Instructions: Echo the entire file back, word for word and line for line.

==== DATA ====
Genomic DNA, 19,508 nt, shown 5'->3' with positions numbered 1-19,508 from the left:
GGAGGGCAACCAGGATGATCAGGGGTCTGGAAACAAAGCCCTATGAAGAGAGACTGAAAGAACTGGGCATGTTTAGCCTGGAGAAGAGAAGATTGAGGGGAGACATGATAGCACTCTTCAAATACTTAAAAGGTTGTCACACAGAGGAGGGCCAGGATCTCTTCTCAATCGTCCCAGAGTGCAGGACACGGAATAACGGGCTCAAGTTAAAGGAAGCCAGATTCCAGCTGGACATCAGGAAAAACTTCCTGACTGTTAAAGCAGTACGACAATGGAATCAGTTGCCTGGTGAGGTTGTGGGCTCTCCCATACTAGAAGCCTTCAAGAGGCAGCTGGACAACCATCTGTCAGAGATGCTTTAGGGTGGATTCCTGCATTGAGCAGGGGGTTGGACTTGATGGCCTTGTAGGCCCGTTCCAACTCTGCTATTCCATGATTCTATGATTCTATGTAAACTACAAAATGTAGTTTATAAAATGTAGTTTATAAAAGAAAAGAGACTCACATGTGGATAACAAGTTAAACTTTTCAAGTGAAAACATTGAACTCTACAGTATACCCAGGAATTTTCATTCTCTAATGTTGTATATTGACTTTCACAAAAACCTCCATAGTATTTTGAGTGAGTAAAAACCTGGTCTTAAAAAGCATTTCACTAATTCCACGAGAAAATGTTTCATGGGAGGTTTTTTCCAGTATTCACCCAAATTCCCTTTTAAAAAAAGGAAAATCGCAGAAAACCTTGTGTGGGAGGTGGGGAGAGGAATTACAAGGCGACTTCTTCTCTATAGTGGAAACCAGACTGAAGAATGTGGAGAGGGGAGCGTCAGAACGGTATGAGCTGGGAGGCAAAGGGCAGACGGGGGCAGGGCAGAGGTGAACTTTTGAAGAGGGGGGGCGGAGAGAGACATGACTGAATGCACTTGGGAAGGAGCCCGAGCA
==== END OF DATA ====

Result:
Genomic DNA, 19,508 nt, shown 5'->3' with positions numbered 1-19,508 from the left:
GGAGGGCAACCAGGATGATCAGGGGTCTGGAAACAAAGCCCTATGAAGAGAGACTGAAAGAACTGGGCATGTTTAGCCTGGAGAAGAGAAGATTGAGGGGAGACATGATAGCACTCTTCAAATACTTAAAAGGTTGTCACACAGAGGAGGGCCAGGATCTCTTCTCAATCGTCCCAGAGTGCAGGACACGGAATAACGGGCTCAAGTTAAAGGAAGCCAGATTCCAGCTGGACATCAGGAAAAACTTCCTGACTGTTAAAGCAGTACGACAATGGAATCAGTTGCCTGGTGAGGTTGTGGGCTCTCCCATACTAGAAGCCTTCAAGAGGCAGCTGGACAACCATCTGTCAGAGATGCTTTAGGGTGGATTCCTGCATTGAGCAGGGGGTTGGACTTGATGGCCTTGTAGGCCCGTTCCAACTCTGCTATTCCATGATTCTATGATTCTATGTAAACTACAAAATGTAGTTTATAAAATGTAGTTTATAAAAGAAAAGAGACTCACATGTGGATAACAAGTTAAACTTTTCAAGTGAAAACATTGAACTCTACAGTATACCCAGGAATTTTCATTCTCTAATGTTGTATATTGACTTTCACAAAAACCTCCATAGTATTTTGAGTGAGTAAAAACCTGGTCTTAAAAAGCATTTCACTAATTCCACGAGAAAATGTTTCATGGGAGGTTTTTTCCAGTATTCACCCAAATTCCCTTTTAAAAAAAGGAAAATCGCAGAAAACCTTGTGTGGGAGGTGGGGAGAGGAATTACAAGGCGACTTCTTCTCTATAGTGGAAACCAGACTGAAGAATGTGGAGAGGGGAGCGTCAGAACGGTATGAGCTGGGAGGCAAAGGGCAGACGGGGGCAGGGCAGAGGTGAACTTTTGAAGAGGGGGGGCGGAGAGAGACATGACTGAATGCACTTGGGAAGGAGCCCGAGCA